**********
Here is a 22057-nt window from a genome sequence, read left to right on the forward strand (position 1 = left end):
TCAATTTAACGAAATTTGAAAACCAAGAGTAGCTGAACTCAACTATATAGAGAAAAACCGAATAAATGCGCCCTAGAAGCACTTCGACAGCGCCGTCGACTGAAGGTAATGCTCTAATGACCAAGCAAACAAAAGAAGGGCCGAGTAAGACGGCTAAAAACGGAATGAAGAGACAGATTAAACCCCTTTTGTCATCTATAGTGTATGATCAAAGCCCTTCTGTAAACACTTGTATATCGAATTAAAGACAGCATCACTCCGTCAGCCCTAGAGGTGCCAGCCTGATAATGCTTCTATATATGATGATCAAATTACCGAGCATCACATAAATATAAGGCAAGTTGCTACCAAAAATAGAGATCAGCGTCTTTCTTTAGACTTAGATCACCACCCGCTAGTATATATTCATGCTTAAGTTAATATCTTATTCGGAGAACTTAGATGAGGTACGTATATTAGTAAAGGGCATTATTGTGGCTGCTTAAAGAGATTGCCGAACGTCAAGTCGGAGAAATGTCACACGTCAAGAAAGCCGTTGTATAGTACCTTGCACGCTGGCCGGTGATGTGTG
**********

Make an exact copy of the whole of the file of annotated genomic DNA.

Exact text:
Here is a 22057-nt window from a genome sequence, read left to right on the forward strand (position 1 = left end):
TCAATTTAACGAAATTTGAAAACCAAGAGTAGCTGAACTCAACTATATAGAGAAAAACCGAATAAATGCGCCCTAGAAGCACTTCGACAGCGCCGTCGACTGAAGGTAATGCTCTAATGACCAAGCAAACAAAAGAAGGGCCGAGTAAGACGGCTAAAAACGGAATGAAGAGACAGATTAAACCCCTTTTGTCATCTATAGTGTATGATCAAAGCCCTTCTGTAAACACTTGTATATCGAATTAAAGACAGCATCACTCCGTCAGCCCTAGAGGTGCCAGCCTGATAATGCTTCTATATATGATGATCAAATTACCGAGCATCACATAAATATAAGGCAAGTTGCTACCAAAAATAGAGATCAGCGTCTTTCTTTAGACTTAGATCACCACCCGCTAGTATATATTCATGCTTAAGTTAATATCTTATTCGGAGAACTTAGATGAGGTACGTATATTAGTAAAGGGCATTATTGTGGCTGCTTAAAGAGATTGCCGAACGTCAAGTCGGAGAAATGTCACACGTCAAGAAAGCCGTTGTATAGTACCTTGCACGCTGGCCGGTGATGTGTG